Rescuing a SIFI, Halting a Panic: the Barings Crisis of 1890

Eugene White.

The collapse of Northern Rock in 2007 and Bear Sterns, Lehman Brothers, and AIG in 2008 renewed the debate over how a lender of last resort should respond to a troubled systemically important financial institution (SIFI). Based on research in the Bank of England Archive, this post re-examines a crisis in 1890 when the Bank, supported by central bank cooperation, rescued Baring Brothers & Co. and quashed a banking panic and a currency crisis, while mitigating moral hazard.  This rescue is significant because it combined features similar to those mandated by recent U.K., U.S., and European reforms to ensure an orderly liquidation of SIFIs and increase the accountability of senior management (e.g. Title II of the Dodd-Frank Act (2010); the U.K. “Senior Managers Regime”).

Financial historians (Bordo (1990); Schwartz (1986); Bignon, Flandreau, & Ugolini, (2012)) have argued that, when faced with a crisis in the nineteenth century, the Bank of England simply followed Bagehot’s Rule to lend freely at a high rate to preserve market liquidity (Bagehot (1873)).  This “historical fact” has lent support to policy recommendations to strictly follow Bagehot in a crisis.  By downplaying the rescue and treating the 1890 crisis as minor (Turner (2014)), historians have overlooked its significance and that of its French precursor; thus they have missed important examples of successful pre-emptive intervention that limited damage to the economy and future risk-taking.

Origins of the Crisis

Among nineteenth century merchant/investment British banks, Baring Brothers was second only to the Rothschilds.  Pre-eminent in trade finance, Barings was tempted by the emerging South American markets.  Serving as the leading investment bank for Argentina, Barings helped to channel £140 million of investment to Argentina between 1885 and 1890.  This huge inflow contributed to inflation that, when followed by a bad harvest and a coup, produced a sovereign debt crisis (Kynaston (2012)).

To finance its portfolio of Argentine securities, Barings had quietly borrowed around the market so as not to arouse concern.  By the end of October 1890, it had accumulated a liability of £15.7 million.  Although not highly leveraged by some recent standards, having capital of £4 million and assets of £20 million, the bank possessed £8.3 million of “toxic” Argentinian securities.  The most recent of these failed issues was for the Buenos Ayres Water and Sewerage Co. (Figure 1).  If Barings’ position had become publicly known, a run on the bank could have ensued.  The fire sale of its assets would have endangered other banks and threatened a general panic (Freixas & Parigi (2014)).

Figure 1 – the Buenos Ayres Water and Sewerage Issue


Source: Bank of England Archive

One banker who had an inkling of Barings’ problems, Everard Hambro, organized a meeting of two Barings partners and the Governor of the Bank of England, William Lord Lidderdale on Saturday, November 8, 1890.  Before arriving, Lidderdale sent a note to the Chancellor of the Exchequer, George Goschen, requesting him to come to the City on Monday.  Goschen suspected that Barings was in trouble.  Fearing the failure of such a prominent bank, he wrote that the panic and recession arising from the failure of the Overend-Gurney bank in “1866 would be a trifle [compared] to it.” (Clapham (1945)).

Although the streets were not filled with panicked depositors, there were signs of an incipient panic.  A flight-to-quality began with banks like Martin’s, rumoured to be associated with Barings, observing a rapid drop in deposits, while private deposits at the Bank of England jumped and its new loans (discounts) increased six-fold from November 7 to 14 (Chart 1).  Liquidity was drying up; and Lloyd’s Bank, seeking to increase its cash, was unable to sell £500,000 of consols (gilts).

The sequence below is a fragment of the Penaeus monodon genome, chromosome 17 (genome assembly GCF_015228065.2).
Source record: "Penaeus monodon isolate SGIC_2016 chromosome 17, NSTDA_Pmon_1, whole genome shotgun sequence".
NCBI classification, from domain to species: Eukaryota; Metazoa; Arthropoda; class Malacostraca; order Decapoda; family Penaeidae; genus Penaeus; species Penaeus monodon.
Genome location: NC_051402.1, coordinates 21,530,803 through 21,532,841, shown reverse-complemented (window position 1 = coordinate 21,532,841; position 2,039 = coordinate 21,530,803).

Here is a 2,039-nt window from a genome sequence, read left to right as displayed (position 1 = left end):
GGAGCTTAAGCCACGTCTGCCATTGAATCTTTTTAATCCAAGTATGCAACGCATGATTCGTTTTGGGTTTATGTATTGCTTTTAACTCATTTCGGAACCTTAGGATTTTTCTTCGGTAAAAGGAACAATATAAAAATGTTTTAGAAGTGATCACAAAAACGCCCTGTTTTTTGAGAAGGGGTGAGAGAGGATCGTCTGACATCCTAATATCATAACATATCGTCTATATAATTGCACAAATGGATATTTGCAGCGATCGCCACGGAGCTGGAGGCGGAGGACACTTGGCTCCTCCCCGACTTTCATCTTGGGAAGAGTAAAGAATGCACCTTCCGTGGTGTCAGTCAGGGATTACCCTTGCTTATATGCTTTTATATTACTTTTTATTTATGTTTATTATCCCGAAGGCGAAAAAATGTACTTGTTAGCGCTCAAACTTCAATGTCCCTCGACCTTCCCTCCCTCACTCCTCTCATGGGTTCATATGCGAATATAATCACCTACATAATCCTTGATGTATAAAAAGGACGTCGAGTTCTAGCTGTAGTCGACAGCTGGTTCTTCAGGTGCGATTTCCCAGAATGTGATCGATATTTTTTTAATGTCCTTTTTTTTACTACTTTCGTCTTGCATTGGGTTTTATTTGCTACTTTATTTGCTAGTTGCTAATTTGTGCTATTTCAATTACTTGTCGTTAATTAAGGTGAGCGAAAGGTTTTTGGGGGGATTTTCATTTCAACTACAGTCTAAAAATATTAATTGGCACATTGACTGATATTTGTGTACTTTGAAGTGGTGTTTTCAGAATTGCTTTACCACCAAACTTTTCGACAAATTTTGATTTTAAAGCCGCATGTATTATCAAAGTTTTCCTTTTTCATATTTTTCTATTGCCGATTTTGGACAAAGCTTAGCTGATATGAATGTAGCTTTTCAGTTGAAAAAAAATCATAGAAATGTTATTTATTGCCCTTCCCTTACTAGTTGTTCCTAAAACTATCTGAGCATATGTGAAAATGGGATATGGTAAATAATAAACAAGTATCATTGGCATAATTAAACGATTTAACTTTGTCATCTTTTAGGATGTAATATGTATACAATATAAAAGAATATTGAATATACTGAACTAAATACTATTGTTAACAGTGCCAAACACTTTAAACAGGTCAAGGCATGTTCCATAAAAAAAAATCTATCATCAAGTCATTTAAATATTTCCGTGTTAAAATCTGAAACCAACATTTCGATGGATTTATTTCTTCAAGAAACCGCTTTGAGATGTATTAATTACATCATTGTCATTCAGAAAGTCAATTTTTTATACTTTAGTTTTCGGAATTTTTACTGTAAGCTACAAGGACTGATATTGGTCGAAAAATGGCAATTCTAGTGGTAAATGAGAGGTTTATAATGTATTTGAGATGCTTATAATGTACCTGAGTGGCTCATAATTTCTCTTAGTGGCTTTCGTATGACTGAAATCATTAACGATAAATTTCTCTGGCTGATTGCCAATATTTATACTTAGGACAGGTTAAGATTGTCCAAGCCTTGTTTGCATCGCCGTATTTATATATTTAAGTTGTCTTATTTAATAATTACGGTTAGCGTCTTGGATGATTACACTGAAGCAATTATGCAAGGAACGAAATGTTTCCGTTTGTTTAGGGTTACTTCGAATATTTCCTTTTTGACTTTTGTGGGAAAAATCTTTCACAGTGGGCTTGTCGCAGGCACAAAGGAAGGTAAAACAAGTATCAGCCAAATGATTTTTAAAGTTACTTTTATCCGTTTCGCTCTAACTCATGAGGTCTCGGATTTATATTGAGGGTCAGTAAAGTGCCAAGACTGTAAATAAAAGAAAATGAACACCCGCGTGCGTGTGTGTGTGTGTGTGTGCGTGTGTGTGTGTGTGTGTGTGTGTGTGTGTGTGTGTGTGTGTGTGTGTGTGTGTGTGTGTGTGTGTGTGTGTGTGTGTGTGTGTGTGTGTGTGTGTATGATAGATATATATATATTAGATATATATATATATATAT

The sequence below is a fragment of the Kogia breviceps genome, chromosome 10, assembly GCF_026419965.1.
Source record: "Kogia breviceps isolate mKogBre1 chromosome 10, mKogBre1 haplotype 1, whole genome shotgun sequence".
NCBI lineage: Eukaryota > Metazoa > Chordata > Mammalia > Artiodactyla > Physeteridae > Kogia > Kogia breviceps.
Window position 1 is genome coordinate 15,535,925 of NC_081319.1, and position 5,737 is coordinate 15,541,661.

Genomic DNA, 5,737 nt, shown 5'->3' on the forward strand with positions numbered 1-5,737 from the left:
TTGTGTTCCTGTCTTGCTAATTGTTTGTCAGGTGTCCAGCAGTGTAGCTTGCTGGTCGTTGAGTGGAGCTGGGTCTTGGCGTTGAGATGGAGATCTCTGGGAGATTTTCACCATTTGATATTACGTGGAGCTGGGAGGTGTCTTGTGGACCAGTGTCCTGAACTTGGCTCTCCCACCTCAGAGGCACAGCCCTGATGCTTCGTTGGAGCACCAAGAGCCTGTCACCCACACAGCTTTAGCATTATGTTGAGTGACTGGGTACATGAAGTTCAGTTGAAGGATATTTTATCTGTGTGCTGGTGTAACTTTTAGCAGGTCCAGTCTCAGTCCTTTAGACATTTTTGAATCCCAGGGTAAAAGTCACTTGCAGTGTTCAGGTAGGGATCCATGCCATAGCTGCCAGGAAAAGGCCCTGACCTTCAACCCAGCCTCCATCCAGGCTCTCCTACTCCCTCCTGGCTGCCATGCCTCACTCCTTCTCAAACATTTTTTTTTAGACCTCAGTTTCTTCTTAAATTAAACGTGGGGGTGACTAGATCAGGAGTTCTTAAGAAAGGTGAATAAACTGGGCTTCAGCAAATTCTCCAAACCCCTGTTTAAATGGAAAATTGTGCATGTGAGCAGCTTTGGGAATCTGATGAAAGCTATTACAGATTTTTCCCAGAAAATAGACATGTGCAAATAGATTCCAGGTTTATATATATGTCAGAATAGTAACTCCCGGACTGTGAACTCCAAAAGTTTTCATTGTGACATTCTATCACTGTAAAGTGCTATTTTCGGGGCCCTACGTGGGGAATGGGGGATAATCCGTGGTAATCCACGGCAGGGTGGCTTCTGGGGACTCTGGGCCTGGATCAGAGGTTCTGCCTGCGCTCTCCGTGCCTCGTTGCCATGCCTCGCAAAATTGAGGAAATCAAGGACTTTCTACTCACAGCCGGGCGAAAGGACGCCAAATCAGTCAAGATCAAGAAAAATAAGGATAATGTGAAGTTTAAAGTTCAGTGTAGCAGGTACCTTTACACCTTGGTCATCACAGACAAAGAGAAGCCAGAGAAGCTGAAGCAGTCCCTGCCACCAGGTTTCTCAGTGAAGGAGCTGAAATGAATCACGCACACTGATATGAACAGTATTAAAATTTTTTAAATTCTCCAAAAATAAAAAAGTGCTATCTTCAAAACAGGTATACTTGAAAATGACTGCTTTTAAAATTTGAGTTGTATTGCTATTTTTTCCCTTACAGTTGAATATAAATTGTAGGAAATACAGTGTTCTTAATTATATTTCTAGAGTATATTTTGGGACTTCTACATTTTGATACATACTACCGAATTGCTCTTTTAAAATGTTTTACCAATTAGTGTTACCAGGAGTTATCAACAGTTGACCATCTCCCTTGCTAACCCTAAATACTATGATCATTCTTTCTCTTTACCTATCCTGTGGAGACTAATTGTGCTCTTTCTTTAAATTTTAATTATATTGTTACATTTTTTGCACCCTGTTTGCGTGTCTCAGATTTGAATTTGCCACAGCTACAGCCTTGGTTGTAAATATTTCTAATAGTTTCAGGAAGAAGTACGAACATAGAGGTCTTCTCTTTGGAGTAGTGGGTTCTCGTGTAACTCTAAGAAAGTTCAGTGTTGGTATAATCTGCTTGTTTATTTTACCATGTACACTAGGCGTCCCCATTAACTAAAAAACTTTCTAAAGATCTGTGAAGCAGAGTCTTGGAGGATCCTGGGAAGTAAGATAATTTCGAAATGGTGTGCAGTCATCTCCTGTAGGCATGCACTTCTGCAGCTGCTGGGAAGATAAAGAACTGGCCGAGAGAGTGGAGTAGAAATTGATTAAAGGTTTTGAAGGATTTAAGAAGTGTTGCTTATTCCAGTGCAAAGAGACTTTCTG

A French Lesson for the Old Lady of Threadneedle Street

Meeting on Monday November 10, Goschen told Lidderdale that the government would not “interfere on behalf of an insolvent house.”  However, recognizing the Bank of England’s gold reserves had fallen to a dangerous low of £10.8 million, Goschen offered a Chancellor’s letter to protect the Bank, by suspending the gold requirement for banknotes.  Given the possible need for an £8-£9 million loan to Barings, this proposal did not provide the liquidity needed to fund a rescue; and Lidderdale refused, fearing that the announcement of a Chancellor’s letter would not calm the markets and a “dual” crisis with runs on the banks and the pound sterling would erupt.  He countered by requesting Goschen to ask Nathaniel Rothschild to contact his Paris cousin to obtain a loan to replenish the Bank’s reserves.  The Banque de France agreed to a “swap” of £3 million of gold for Treasury bills and Russia exchanged a further £1.5 million.  Now the Bank could deal with the Barings.

The rescue package provided to Barings was modelled on the 1889 rescue of the Comptoir d’Escompte.  This commercial and investment bank had supported an effort to corner the copper market with loans and vast off-balance sheet guarantees of forward contracts.  When copper prices fell, the Comptoir’s president committed suicide, prompting a run.  The Banque de France provided loans of 140 million francs to meet withdrawals and, co-operating with the Minister of Finance, formed a bankers’ guarantee syndicate to absorb the first 40 million francs of losses.  Contributions were assigned according to banks’ ability to pay and their role in the crisis, measured by how closely they were tied by interlocking directorships to the Comptoir.  In addition, substantial fines and clawbacks were imposed on the directors and senior management.  The run on the Comptoir abated and spread no further.  A “good bank”, the Comptoir National d’Escompte, was recapitalized, while the Banque de France took over the liquidation of the toxic copper assets (Hautcoeur, Riva & White (2014)).

The British press had chronicled this Parisian rescue in detail; and London bankers were well-informed.  But, given that policy was formulated quickly behind closed doors, histories have been silent on the importance of the French example.  The key connection is found in Alphonse De Rothschild letter of November 14 (Figure 2), where he compared the two crises and declared: “La situation à l’égard de la Baring est exactement la même que celle dans laquelle se trouvait le Comptoir d’Escompte” – roughly translated, “The situation with regards to Barings is exactly the same as the one in which the Comptoir d’Escompte found itself” (Rothschild Archives, London).  He then laid out the role that the House of Rothschild should play, pushing for the formation of a British guarantee syndicate, and specifying the Rothschild contribution.

Figure 2 – letter of Alphonse de Rothschild, November 14, 1890

Reproduced with the kind permission of the Trustees of the Rothschild Archive Trust Limited.

The Barings’ Lifeboat